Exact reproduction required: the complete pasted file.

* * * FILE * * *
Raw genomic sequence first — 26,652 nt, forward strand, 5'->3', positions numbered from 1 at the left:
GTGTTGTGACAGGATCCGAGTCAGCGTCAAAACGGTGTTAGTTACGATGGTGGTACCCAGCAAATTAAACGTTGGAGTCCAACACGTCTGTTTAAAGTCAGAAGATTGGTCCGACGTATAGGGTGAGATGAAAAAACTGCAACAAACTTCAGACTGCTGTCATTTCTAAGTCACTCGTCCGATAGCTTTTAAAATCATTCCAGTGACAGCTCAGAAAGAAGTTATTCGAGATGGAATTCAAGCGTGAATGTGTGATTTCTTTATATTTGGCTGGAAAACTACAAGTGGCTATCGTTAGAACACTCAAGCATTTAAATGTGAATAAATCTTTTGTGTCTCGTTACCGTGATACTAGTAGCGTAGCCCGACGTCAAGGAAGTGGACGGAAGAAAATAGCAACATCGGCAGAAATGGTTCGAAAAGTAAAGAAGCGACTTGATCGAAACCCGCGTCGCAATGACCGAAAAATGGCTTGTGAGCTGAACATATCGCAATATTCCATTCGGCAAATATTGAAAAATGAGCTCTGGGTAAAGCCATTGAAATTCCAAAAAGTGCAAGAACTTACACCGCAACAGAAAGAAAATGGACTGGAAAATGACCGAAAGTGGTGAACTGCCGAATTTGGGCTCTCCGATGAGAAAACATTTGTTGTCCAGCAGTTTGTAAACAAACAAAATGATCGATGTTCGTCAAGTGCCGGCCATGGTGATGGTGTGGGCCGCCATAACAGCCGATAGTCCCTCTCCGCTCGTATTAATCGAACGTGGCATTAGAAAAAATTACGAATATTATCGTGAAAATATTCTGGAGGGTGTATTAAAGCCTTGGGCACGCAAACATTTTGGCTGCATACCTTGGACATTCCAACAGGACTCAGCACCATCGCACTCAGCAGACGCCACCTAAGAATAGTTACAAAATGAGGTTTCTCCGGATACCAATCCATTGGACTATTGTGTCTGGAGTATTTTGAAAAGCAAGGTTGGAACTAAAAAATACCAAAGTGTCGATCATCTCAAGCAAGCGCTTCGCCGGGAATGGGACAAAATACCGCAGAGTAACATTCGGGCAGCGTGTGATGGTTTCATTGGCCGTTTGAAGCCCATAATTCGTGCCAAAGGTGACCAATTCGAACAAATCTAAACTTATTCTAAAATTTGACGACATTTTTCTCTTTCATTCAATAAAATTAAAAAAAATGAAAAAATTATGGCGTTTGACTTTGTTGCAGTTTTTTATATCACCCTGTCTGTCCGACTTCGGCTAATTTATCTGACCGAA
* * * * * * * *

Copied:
Raw genomic sequence first — 26,652 nt, forward strand, 5'->3', positions numbered from 1 at the left:
GTGTTGTGACAGGATCCGAGTCAGCGTCAAAACGGTGTTAGTTACGATGGTGGTACCCAGCAAATTAAACGTTGGAGTCCAACACGTCTGTTTAAAGTCAGAAGATTGGTCCGACGTATAGGGTGAGATGAAAAAACTGCAACAAACTTCAGACTGCTGTCATTTCTAAGTCACTCGTCCGATAGCTTTTAAAATCATTCCAGTGACAGCTCAGAAAGAAGTTATTCGAGATGGAATTCAAGCGTGAATGTGTGATTTCTTTATATTTGGCTGGAAAACTACAAGTGGCTATCGTTAGAACACTCAAGCATTTAAATGTGAATAAATCTTTTGTGTCTCGTTACCGTGATACTAGTAGCGTAGCCCGACGTCAAGGAAGTGGACGGAAGAAAATAGCAACATCGGCAGAAATGGTTCGAAAAGTAAAGAAGCGACTTGATCGAAACCCGCGTCGCAATGACCGAAAAATGGCTTGTGAGCTGAACATATCGCAATATTCCATTCGGCAAATATTGAAAAATGAGCTCTGGGTAAAGCCATTGAAATTCCAAAAAGTGCAAGAACTTACACCGCAACAGAAAGAAAATGGACTGGAAAATGACCGAAAGTGGTGAACTGCCGAATTTGGGCTCTCCGATGAGAAAACATTTGTTGTCCAGCAGTTTGTAAACAAACAAAATGATCGATGTTCGTCAAGTGCCGGCCATGGTGATGGTGTGGGCCGCCATAACAGCCGATAGTCCCTCTCCGCTCGTATTAATCGAACGTGGCATTAGAAAAAATTACGAATATTATCGTGAAAATATTCTGGAGGGTGTATTAAAGCCTTGGGCACGCAAACATTTTGGCTGCATACCTTGGACATTCCAACAGGACTCAGCACCATCGCACTCAGCAGACGCCACCTAAGAATAGTTACAAAATGAGGTTTCTCCGGATACCAATCCATTGGACTATTGTGTCTGGAGTATTTTGAAAAGCAAGGTTGGAACTAAAAAATACCAAAGTGTCGATCATCTCAAGCAAGCGCTTCGCCGGGAATGGGACAAAATACCGCAGAGTAACATTCGGGCAGCGTGTGATGGTTTCATTGGCCGTTTGAAGCCCATAATTCGTGCCAAAGGTGACCAATTCGAACAAATCTAAACTTATTCTAAAATTTGACGACATTTTTCTCTTTCATTCAATAAAATTAAAAAAAATGAAAAAATTATGGCGTTTGACTTTGTTGCAGTTTTTTATATCACCCTGTCTGTCCGACTTCGGCTAATTTATCTGACCGAA